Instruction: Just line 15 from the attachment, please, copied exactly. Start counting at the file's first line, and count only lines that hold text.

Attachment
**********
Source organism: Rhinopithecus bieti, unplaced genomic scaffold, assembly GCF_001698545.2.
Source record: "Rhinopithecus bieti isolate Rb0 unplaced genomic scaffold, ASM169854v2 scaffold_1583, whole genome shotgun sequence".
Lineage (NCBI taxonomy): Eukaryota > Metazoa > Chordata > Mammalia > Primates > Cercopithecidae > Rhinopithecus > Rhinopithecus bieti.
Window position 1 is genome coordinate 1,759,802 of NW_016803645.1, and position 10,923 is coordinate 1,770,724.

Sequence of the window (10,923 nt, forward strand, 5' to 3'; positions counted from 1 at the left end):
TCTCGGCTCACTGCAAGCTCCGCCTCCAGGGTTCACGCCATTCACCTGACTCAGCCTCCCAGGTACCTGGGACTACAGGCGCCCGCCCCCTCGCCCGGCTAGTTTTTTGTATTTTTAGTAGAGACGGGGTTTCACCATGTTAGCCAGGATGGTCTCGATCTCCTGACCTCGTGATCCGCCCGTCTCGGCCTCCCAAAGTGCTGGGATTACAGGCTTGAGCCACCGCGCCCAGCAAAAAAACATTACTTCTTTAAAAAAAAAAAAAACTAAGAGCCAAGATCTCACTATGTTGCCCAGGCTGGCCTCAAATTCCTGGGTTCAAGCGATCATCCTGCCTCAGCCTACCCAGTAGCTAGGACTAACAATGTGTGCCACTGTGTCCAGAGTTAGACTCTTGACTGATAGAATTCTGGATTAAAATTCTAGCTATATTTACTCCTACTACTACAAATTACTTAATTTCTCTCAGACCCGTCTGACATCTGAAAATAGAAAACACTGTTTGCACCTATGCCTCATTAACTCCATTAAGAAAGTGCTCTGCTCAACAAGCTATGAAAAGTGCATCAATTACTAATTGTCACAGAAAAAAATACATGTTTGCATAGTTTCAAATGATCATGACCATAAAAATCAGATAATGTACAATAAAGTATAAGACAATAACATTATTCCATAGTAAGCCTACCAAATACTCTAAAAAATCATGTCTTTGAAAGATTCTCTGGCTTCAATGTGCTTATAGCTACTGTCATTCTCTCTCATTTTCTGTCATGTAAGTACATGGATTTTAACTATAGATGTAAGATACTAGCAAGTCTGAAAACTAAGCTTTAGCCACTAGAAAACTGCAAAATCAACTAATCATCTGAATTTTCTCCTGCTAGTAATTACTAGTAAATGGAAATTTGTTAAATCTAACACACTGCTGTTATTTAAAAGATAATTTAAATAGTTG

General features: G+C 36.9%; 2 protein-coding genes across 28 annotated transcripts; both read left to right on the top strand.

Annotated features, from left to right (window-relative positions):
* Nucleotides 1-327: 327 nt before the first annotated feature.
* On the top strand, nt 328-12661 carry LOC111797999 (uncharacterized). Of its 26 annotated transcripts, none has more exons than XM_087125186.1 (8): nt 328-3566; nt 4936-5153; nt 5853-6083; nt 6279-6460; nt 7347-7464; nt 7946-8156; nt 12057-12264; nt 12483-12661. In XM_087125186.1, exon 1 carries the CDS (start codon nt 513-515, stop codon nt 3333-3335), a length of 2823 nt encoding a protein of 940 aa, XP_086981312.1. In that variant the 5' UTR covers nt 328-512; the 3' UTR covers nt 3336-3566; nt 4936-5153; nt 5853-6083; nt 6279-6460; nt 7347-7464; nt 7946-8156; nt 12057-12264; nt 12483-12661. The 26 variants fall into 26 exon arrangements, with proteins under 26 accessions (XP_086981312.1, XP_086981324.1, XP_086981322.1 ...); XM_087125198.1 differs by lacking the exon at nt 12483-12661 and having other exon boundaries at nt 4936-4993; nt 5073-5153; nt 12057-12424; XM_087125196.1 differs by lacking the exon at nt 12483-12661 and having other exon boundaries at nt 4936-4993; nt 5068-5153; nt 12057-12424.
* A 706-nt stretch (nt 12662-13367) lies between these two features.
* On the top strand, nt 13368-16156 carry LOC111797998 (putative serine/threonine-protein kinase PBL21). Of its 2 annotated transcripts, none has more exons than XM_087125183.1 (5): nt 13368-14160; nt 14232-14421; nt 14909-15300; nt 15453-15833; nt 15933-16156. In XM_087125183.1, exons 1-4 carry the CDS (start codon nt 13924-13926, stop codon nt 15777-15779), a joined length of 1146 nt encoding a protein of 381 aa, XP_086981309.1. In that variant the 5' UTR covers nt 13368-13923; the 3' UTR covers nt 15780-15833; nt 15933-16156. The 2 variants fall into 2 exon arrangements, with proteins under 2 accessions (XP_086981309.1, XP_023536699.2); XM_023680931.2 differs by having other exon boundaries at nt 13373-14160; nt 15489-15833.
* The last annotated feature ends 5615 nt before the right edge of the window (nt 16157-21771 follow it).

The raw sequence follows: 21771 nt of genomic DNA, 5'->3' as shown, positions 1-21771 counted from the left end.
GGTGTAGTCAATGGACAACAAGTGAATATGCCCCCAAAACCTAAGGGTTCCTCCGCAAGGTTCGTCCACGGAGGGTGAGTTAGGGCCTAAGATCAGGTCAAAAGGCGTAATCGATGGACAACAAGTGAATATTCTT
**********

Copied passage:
GGTGTAGTCAATGGACAACAAGTGAATATGCCCCCAAAACCTAAGGGTTCCTCCGCAAGGTTCGTCCACGGAGGGTGAGTTAGGGCCTAAGATCAGGTCAAAAGGCGTAATCGATGGACAACAAGTGAATATTCTT